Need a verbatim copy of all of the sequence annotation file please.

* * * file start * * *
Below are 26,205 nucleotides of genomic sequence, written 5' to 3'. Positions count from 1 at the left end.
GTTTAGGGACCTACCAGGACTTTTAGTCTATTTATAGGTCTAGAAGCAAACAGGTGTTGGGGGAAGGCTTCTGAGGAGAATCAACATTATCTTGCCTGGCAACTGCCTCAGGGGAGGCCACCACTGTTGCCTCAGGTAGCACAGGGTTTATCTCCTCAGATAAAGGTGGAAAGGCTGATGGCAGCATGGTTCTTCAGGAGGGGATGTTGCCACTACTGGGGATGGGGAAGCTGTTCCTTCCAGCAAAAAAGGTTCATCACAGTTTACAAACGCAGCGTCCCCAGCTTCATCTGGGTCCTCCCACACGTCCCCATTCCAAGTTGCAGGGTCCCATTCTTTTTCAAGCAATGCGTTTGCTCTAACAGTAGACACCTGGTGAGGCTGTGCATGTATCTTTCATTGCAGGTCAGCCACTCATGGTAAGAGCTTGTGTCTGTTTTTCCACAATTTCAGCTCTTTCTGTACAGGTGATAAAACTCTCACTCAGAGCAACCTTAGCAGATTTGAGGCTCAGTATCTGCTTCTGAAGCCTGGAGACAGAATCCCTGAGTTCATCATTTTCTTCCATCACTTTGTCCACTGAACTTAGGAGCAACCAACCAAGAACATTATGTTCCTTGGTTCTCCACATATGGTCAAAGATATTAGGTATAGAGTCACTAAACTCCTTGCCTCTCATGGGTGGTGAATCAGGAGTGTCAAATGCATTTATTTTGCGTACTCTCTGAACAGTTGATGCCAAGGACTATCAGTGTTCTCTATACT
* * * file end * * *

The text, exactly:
Below are 26,205 nucleotides of genomic sequence, written 5' to 3'. Positions count from 1 at the left end.
GTTTAGGGACCTACCAGGACTTTTAGTCTATTTATAGGTCTAGAAGCAAACAGGTGTTGGGGGAAGGCTTCTGAGGAGAATCAACATTATCTTGCCTGGCAACTGCCTCAGGGGAGGCCACCACTGTTGCCTCAGGTAGCACAGGGTTTATCTCCTCAGATAAAGGTGGAAAGGCTGATGGCAGCATGGTTCTTCAGGAGGGGATGTTGCCACTACTGGGGATGGGGAAGCTGTTCCTTCCAGCAAAAAAGGTTCATCACAGTTTACAAACGCAGCGTCCCCAGCTTCATCTGGGTCCTCCCACACGTCCCCATTCCAAGTTGCAGGGTCCCATTCTTTTTCAAGCAATGCGTTTGCTCTAACAGTAGACACCTGGTGAGGCTGTGCATGTATCTTTCATTGCAGGTCAGCCACTCATGGTAAGAGCTTGTGTCTGTTTTTCCACAATTTCAGCTCTTTCTGTACAGGTGATAAAACTCTCACTCAGAGCAACCTTAGCAGATTTGAGGCTCAGTATCTGCTTCTGAAGCCTGGAGACAGAATCCCTGAGTTCATCATTTTCTTCCATCACTTTGTCCACTGAACTTAGGAGCAACCAACCAAGAACATTATGTTCCTTGGTTCTCCACATATGGTCAAAGATATTAGGTATAGAGTCACTAAACTCCTTGCCTCTCATGGGTGGTGAATCAGGAGTGTCAAATGCATTTATTTTGCGTACTCTCTGAACAGTTGATGCCAAGGACTATCAGTGTTCTCTATACT